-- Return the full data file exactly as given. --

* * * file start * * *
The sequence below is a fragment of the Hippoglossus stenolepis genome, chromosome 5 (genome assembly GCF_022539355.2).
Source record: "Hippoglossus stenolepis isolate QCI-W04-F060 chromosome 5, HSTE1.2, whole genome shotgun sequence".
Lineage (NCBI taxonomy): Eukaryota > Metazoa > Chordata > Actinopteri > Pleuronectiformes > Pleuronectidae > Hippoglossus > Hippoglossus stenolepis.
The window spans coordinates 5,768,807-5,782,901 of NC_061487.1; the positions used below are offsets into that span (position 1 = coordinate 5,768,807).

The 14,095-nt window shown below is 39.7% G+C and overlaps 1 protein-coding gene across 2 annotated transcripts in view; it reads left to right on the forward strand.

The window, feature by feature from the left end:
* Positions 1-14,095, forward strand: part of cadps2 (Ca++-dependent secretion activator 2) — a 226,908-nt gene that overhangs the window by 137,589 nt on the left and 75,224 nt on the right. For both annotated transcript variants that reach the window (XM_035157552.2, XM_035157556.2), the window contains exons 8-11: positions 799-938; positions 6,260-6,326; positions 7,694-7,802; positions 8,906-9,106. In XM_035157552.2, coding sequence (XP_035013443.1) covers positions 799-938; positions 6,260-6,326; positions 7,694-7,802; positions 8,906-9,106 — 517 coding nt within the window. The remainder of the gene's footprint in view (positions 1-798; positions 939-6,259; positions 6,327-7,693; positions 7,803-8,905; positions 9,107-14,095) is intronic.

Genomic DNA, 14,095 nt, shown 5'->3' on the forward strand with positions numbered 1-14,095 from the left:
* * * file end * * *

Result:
The sequence below is a fragment of the Hippoglossus stenolepis genome, chromosome 5 (genome assembly GCF_022539355.2).
Source record: "Hippoglossus stenolepis isolate QCI-W04-F060 chromosome 5, HSTE1.2, whole genome shotgun sequence".
Lineage (NCBI taxonomy): Eukaryota > Metazoa > Chordata > Actinopteri > Pleuronectiformes > Pleuronectidae > Hippoglossus > Hippoglossus stenolepis.
The window spans coordinates 5,768,807-5,782,901 of NC_061487.1; the positions used below are offsets into that span (position 1 = coordinate 5,768,807).

The 14,095-nt window shown below is 39.7% G+C and overlaps 1 protein-coding gene across 2 annotated transcripts in view; it reads left to right on the forward strand.

The window, feature by feature from the left end:
* Positions 1-14,095, forward strand: part of cadps2 (Ca++-dependent secretion activator 2) — a 226,908-nt gene that overhangs the window by 137,589 nt on the left and 75,224 nt on the right. For both annotated transcript variants that reach the window (XM_035157552.2, XM_035157556.2), the window contains exons 8-11: positions 799-938; positions 6,260-6,326; positions 7,694-7,802; positions 8,906-9,106. In XM_035157552.2, coding sequence (XP_035013443.1) covers positions 799-938; positions 6,260-6,326; positions 7,694-7,802; positions 8,906-9,106 — 517 coding nt within the window. The remainder of the gene's footprint in view (positions 1-798; positions 939-6,259; positions 6,327-7,693; positions 7,803-8,905; positions 9,107-14,095) is intronic.

Genomic DNA, 14,095 nt, shown 5'->3' on the forward strand with positions numbered 1-14,095 from the left: